Overview

Meeting the Needs of Live Samples

Live cells require careful maintenance of their environment to grow and thrive, and Olympus offers a variety of microscope-based incubation systems to meet evolving research needs. Box-type incubation systems* enable time-lapse observations over a period of several days by enclosing a portion of the microscope within the incubator. Shorter time-lapse experiments can be completed with stage-top microscope CO2 incubation systems* that can be fitted to the stage and easily removed when not in use.

Both systems are precisely controlled to maintain a constant environment surrounding the dish or well plates, controlling temperature, humidity, and CO2 concentration. This maintains cell activity to significantly improve the reliability of time-lapse observation and provide better data.

*Third-party products.

Constant Environmental Control

In this SelectScience interview, Jutta Bulkescher, Microscopy Specialist at the Center for Protein Research/Danish Stem Cell Center, University of Copenhagen, describes the wide range of research conducted at her facility and explains how the Olympus cellVivo incubation system enables her to reliably perform stem cell analysis, while maintaining cells under strict physiological conditions.

Hardware Stability

The frame architecture and focus drive design of the IXplore system offer enhanced rigidity that reduces the impact of vibration and temperature on the microscope. This helps maintain desired positions along the X, Y, and Z axes to facilitate reliable time-lapse and multipoint imaging. When using the IXplore Live system combined with the Olympus ultrasonic stage (IX3-SSU) and TruFocus system, you can capture high-precision, multipoint time-lapse images that are aligned and in focus.

Live Cell Imaging

Olympus silicone oil immersion objectives provide clearer images of living specimens during time-lapse experiments. The refractive index of silicone oil (ne≈1.40) is close to that of living tissue (ne≈1.38), so these objectives help reduce the spherical aberration caused by refractive index mismatch, enabling high-resolution observation deep inside living tissue. Silicone oil does not dry out or harden, so there is no need to add more oil, making it ideal for extended time-lapse observations.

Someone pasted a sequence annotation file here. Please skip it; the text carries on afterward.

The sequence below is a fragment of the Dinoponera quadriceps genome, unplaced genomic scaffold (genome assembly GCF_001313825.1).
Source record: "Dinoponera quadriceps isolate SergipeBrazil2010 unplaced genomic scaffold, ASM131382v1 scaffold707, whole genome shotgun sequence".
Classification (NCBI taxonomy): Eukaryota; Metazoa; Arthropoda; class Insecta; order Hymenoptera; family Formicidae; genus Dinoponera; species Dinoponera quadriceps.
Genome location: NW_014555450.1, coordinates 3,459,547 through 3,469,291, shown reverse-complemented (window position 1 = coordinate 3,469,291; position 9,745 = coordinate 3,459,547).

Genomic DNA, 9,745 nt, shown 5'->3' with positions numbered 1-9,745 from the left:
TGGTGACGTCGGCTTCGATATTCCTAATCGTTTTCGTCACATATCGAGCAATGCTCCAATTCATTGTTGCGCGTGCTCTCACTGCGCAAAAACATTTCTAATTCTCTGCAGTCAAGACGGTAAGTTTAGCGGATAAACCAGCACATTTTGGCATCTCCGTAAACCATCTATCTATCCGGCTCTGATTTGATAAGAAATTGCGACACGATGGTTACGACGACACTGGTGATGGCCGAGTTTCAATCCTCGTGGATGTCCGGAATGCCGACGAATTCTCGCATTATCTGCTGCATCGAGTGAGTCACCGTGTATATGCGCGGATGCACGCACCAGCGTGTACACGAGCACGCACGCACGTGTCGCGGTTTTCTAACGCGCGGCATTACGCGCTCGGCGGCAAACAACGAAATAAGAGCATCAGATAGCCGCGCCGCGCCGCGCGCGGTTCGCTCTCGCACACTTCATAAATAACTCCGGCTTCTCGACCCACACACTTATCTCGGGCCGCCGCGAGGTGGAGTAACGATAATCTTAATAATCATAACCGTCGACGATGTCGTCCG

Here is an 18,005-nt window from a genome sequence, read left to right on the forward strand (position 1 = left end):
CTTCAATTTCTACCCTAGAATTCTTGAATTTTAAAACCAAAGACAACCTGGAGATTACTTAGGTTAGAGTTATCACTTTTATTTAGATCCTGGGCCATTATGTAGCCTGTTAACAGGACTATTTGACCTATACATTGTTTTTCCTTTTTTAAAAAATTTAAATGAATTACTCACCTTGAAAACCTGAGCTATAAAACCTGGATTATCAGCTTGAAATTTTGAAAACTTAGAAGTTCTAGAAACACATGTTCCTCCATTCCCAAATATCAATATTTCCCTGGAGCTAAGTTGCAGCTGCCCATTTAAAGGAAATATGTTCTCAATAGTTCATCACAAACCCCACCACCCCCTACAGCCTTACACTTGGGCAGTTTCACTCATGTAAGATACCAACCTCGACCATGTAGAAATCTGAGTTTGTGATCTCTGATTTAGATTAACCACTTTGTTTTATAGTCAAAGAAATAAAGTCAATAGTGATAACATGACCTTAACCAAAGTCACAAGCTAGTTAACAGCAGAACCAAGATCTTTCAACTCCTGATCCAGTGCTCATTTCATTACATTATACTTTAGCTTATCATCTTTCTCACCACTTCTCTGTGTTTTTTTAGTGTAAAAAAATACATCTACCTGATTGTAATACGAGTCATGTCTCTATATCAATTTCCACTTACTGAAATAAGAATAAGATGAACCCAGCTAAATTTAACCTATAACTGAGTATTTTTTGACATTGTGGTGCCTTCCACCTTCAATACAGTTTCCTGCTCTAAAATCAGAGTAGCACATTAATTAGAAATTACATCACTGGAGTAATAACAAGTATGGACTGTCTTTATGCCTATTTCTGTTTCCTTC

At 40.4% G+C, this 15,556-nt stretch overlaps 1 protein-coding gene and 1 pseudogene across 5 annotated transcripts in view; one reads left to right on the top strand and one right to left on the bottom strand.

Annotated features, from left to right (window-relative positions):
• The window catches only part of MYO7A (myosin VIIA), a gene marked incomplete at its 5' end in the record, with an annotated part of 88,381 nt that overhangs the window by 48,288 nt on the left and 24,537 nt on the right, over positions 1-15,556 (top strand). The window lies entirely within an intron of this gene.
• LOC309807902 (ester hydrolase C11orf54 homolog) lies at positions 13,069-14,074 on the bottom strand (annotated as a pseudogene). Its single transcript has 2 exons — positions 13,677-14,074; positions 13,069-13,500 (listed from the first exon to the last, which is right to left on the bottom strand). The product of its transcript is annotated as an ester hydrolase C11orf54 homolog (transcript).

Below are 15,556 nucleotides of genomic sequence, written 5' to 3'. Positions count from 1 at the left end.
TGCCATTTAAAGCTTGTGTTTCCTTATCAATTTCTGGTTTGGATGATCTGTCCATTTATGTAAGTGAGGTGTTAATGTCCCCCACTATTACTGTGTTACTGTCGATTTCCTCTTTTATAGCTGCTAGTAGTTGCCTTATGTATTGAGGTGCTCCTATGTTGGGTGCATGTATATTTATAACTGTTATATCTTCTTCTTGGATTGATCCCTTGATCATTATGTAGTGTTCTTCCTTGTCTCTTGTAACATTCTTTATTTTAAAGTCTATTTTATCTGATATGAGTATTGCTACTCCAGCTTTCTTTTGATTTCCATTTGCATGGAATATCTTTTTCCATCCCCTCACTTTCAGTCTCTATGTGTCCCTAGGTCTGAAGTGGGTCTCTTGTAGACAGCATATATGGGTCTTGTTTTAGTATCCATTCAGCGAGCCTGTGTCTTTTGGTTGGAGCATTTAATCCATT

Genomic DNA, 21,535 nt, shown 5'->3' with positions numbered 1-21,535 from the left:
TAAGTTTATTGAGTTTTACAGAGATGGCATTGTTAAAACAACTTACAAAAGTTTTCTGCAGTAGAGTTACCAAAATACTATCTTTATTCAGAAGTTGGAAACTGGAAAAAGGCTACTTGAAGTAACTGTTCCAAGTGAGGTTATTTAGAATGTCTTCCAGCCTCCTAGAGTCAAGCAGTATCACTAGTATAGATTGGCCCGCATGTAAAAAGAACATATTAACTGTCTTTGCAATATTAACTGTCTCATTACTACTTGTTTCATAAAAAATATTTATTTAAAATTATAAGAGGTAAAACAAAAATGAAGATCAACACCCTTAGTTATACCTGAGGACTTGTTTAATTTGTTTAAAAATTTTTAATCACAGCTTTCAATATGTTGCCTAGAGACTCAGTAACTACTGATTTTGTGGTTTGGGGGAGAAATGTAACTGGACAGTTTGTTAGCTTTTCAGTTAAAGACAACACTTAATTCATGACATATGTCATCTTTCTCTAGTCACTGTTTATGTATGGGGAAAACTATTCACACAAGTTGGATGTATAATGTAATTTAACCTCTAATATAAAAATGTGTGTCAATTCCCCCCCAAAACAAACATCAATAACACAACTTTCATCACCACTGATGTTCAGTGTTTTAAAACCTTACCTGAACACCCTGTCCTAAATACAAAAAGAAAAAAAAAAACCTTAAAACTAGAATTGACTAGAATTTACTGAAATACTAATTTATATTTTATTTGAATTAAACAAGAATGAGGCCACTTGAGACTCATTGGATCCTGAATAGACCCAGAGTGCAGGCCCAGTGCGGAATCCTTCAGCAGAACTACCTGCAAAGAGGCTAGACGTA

Microsecond Accuracy Device Control

Fast filter wheels, shutters, individual LED light source control, and real-time controllers (U-RTC) help reduce photobleaching and phototoxicity, resulting in healthier cells and more robust data.

Learn more about the U-RTC

Monitor Cell Migration and Growth

Analyze the movement and division of live cells in time-lapse or z-stack image sets with cellSens Object Tracking and Count and Measure solutions. Use the Confluency Checker tools to measure confluency on phase contrast images in addition to fluorescence.

Without TruSightWith TruSight

Rapid Deconvolution

Olympus cellSens Dimension software includes live 2D deblurring for preview and acquisition to enable better focusing on thick specimens. More advanced TruSight deconvolution is available to reassign out-of-focus light through the CI deconvolution solution. TruSight uses a constrained iterative deconvolution algorithm to produce improved resolution, contrast, and dynamic range with high speed through GPU processing. To improve experiment efficiency, deconvolution processing can be defined as a macro function in the Graphical Experimental Manager (GEM).

Large Field of View

The large field of view Olympus optics, including mirror units and fly-eye lens systems, provide uniformly illuminated fluorescence images and enable the use of sCMOS cameras with large sensors.

Ease of Use

The Graphical Experimental Manager (GEM) of cellSens Dimension software offers fully automated multidimensional observation (X, Y, Z, T, wavelength, and positions) and eases experiment setup. To increase efficiency, you can define macro functions, such as executing deconvolution processing, in the GEM.

References

S. Wakayama, et al. Chemical labelling for visualizing native AMPA receptors in live neurons. Nature Communications (April 7, 2017).

S. N. Cullati, et al.  A bifurcated signaling cascade of NIMA-related kinases controls distinct kinesins in anaphase. The Journal of Cell Biology (June 19, 2017).

L. Gheghiani, et al. PLK1 activation in late G2 sets up commitment to mitosis. Cell Reports (June 6, 2017).

D. Nakane and T. Nishizaka, et al. Asymmetric distribution of type IV pili triggered by directional light in unicellular cyanobacteria. PNAS (June 5, 2017).

T. A. Redchuk, et al. Near-infrared optogenetic pair for protein regulation and spectral multiplexing. Nature Chemical Biology (March 27, 2017).

S. Barzilai, et al. Leukocytes breach endothelial barriers by insertion of nuclear lobes and disassembly of endothelial actin filaments. Cell Reports (January 17, 2017).

J. Humphries, et al. Species-independent attraction to biofilms through electrical signaling. Cell (January 12, 2017).

A. Prindle, et al. Ion channels enable e